Posted on

County OKs funds for fairground lights

Request was one of six for powerline grant funds at Tuesday’s meeting
County OKs funds for fairground lights
Members of the Taylor County Board of Supervisors recited their oath of office on Tuesday as they were officially sworn in by Judge Ann Knox-Bauer. Among those sworn into office were newly elected supervisors Karen Cummings and Darrell Thompson. Pictured here are (l. to r.): Rollie Thums, Bud Suckow, Cummings, Lynn Rosemeyer, Thompson and Rod Adams. BRIAN WILSON/THE STAR NEWS
County OKs funds for fairground lights
Members of the Taylor County Board of Supervisors recited their oath of office on Tuesday as they were officially sworn in by Judge Ann Knox-Bauer. Among those sworn into office were newly elected supervisors Karen Cummings and Darrell Thompson. Pictured here are (l. to r.): Rollie Thums, Bud Suckow, Cummings, Lynn Rosemeyer, Thompson and Rod Adams. BRIAN WILSON/THE STAR NEWS

Taylor County will tap into power line impact fee funds to replace three rapidly decaying light poles near the grandstand at the Taylor County Fairgrounds.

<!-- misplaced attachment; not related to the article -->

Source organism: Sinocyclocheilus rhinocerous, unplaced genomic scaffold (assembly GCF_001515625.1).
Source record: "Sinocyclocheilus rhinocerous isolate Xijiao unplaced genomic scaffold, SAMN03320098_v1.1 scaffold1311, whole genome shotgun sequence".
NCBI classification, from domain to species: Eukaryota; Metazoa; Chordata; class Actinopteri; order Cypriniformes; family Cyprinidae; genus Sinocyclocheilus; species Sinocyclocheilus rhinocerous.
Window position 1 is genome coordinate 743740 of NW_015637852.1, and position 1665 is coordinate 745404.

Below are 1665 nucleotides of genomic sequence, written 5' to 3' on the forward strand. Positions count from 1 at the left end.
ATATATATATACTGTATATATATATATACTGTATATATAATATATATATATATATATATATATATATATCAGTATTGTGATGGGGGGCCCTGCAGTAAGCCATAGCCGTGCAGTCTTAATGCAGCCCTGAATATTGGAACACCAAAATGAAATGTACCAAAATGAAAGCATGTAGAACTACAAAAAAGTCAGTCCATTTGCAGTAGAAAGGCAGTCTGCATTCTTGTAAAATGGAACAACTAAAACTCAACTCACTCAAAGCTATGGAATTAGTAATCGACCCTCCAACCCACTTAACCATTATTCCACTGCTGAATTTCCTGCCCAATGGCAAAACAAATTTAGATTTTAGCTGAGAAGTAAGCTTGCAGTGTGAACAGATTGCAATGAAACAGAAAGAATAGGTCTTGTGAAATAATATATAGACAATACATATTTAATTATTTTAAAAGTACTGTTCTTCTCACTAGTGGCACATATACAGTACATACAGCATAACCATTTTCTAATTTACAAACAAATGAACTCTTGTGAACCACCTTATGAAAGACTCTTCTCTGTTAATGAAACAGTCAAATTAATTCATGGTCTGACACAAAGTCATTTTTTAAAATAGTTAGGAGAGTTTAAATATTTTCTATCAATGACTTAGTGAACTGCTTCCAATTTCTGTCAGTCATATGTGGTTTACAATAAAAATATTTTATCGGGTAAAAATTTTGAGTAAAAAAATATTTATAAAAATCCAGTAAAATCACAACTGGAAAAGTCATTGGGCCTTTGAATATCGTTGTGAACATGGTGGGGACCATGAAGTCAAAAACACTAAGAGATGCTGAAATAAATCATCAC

At Tuesday’s county board session, board members bypassed the recommendation of the finance and personnel committee and approved authorizing $100,000 in power line funds to go toward the replacement of three poles as well as necessary upgrades in the electrical and lighting for the poles.

Last month, the fair board had presented a grant request to the finance and personnel committee for the work to be done. Fair board member Tim Hobl explained that when attempting to do maintenance on the lights, there was concern about the condition of the cross bars and the poles themselves. He said there have been ongoing issues with the electrical wiring becoming exposed and the control box on the light pole filling up with water during rainstorms because it is no longer sealed.

While the fair board had requested $100,000 for the work, and to replace the existing incandescent lights with high efficiency LED lights, finance and personnel committee members had recommended giving only $20,000 to the project. Board member Chuck Zenner noted the intent was for the remaining amount to come from within the county budget somewhere. The county owns all the structures and land at the fairgrounds and is ultimately responsible for their maintenance and upkeep.